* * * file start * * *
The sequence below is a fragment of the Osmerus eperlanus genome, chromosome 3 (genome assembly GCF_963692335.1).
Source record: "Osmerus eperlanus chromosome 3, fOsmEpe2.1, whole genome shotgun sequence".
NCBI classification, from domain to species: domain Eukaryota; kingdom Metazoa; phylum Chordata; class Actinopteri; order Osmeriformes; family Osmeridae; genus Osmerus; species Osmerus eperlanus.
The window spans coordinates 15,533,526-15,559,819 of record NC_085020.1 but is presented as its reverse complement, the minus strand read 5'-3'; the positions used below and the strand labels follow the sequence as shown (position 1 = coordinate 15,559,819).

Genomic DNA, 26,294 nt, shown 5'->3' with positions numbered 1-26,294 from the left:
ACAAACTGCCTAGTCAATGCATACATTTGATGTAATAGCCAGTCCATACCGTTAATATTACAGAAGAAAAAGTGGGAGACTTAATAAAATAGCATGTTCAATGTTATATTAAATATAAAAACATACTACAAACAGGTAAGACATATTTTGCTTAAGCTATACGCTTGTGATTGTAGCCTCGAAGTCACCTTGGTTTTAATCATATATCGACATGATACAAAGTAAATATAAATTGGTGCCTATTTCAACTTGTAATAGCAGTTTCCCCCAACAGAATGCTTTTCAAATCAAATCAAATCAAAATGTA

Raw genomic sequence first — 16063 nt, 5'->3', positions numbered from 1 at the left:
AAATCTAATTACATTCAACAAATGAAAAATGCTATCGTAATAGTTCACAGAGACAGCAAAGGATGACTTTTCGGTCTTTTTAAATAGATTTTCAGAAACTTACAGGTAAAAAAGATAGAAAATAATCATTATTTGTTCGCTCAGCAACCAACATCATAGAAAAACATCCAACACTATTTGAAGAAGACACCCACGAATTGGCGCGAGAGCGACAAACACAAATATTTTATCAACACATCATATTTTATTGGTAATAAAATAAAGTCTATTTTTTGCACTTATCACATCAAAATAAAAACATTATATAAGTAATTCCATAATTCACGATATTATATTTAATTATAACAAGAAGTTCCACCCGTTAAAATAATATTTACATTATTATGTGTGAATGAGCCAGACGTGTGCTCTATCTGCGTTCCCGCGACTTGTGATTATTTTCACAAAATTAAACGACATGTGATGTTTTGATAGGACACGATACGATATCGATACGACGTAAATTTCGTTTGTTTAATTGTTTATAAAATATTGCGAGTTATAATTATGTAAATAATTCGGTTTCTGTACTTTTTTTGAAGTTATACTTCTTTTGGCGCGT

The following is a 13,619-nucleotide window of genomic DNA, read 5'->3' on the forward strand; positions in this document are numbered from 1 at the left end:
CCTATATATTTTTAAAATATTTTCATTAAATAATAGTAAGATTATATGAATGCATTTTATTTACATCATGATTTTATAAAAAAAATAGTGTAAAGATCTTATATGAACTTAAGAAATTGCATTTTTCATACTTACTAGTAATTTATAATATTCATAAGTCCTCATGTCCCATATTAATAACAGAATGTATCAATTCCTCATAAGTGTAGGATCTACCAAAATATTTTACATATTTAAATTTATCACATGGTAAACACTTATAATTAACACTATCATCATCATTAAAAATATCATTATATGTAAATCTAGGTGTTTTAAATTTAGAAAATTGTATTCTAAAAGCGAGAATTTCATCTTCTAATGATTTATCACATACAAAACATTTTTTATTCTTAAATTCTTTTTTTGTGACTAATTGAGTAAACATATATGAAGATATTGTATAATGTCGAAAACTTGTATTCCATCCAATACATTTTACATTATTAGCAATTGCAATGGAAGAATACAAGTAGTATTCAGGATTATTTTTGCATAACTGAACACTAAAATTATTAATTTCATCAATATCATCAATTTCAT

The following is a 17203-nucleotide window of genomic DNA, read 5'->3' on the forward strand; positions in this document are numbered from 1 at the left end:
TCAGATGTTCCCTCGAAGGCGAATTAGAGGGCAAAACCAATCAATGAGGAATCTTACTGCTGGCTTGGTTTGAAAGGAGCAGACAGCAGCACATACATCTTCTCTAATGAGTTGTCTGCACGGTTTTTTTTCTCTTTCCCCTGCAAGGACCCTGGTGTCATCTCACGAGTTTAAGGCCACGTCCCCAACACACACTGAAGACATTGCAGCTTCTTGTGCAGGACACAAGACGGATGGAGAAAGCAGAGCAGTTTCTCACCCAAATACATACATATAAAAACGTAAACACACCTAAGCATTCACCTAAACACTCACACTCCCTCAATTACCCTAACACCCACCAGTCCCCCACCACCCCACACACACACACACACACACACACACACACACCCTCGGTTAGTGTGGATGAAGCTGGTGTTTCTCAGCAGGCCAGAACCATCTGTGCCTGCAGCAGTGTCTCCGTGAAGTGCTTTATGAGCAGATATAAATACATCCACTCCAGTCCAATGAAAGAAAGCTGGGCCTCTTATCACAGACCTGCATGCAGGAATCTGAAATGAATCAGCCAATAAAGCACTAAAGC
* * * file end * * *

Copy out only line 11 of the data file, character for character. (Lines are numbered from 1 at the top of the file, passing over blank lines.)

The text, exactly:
The following is a 17203-nucleotide window of genomic DNA, read 5'->3' on the forward strand; positions in this document are numbered from 1 at the left end: